Poet Terrance Hayes, winner of the 2010 National Book Award, will give a reading at 8 p.m. April 3 at Oklahoma City University as part of the 15th annual Thatcher Hoffman Smith Poetry Series. The reading is free to the public and will be held in the Kerr McGee Auditorium in Meinders School of Business on N.W. 27th Street and McKinley Avenue.
Hayes will also present a workshop titled “Connecting through Poetry” at 10 a.m. and there will be an open mic poetry reading at 6:15 p.m., all in the business school.
Hayes is considered one of the most compelling voices in American poetry. “Lighthead,” his most innovative collection, investigates how humans construct experience, presenting “the light-headedness of a mind trying to pull against gravity and time.” The citation for the National Book Award described it as a “dazzling mixture of wisdom and lyric innovation.”
Poetry critic Cornelius Eady commented, “First you'll marvel at his skill, his near-perfect pitch, his disarming humor, his brilliant turns of phrase. Then you'll notice the grace, the tenderness, the unblinking truth-telling just beneath his lines, the open and generous way he takes in our world.”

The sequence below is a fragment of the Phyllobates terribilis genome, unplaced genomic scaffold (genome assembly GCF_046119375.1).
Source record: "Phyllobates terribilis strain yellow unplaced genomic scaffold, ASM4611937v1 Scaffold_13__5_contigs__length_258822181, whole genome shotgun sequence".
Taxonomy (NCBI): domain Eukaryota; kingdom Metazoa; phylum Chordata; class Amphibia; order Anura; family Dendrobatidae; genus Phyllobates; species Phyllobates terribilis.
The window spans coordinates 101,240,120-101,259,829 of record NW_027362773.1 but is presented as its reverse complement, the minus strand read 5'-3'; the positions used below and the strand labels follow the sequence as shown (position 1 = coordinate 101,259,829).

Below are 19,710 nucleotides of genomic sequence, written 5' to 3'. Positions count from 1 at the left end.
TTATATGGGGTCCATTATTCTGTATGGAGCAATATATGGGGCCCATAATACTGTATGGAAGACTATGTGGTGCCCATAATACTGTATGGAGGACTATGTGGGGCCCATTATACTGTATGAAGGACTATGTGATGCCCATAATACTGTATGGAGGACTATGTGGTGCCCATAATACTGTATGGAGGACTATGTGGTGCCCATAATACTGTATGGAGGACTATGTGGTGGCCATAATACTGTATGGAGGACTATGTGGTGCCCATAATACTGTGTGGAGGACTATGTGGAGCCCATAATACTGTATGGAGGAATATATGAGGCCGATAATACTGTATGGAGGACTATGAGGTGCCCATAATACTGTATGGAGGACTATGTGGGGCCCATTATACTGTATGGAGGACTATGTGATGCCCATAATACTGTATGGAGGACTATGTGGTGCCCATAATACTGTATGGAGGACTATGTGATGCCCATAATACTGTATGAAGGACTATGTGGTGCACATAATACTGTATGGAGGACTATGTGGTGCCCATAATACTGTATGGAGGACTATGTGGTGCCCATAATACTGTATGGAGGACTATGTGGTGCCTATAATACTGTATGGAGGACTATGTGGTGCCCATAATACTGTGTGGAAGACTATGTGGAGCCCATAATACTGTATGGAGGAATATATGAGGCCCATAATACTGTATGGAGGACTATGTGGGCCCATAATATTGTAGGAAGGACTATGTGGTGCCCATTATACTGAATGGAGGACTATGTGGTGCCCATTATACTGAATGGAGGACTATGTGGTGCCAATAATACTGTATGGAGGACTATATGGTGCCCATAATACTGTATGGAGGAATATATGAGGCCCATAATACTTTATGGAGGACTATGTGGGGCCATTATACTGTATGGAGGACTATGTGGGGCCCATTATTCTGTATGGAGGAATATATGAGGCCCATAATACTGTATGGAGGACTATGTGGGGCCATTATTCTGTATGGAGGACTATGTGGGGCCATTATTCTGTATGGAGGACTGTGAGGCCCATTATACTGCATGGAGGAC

Hayes has published three other books of poetry: “Wind in a Box” (2006), winner of a Pushcart Prize; “Hip Logic” (2002), winner of the National Poetry Series, a finalist for the Los Angeles Times Book Award and runner-up for the James Laughlin Award from the Academy of American Poets; and “Muscular Music” (1999), winner of both the Whiting Writers Award and the Kate Tufts Discovery Award.
His other honors include two Best American Poetry selections, a National Endowment for the Arts Fellowship and a Guggenheim Fellowship. His poems have appeared in literary journals and magazines including The New Yorker, Poetry, The American Poetry Review, Ploughshares, Fence and the Kenyon Review. His poetry has been featured on “News Hour with Jim Lehrer.”
Born in South Carolina in 1971, Hayes received an MFA degree in poetry from the University of Pittsburgh. He is a professor of creative writing at Carnegie Mellon University.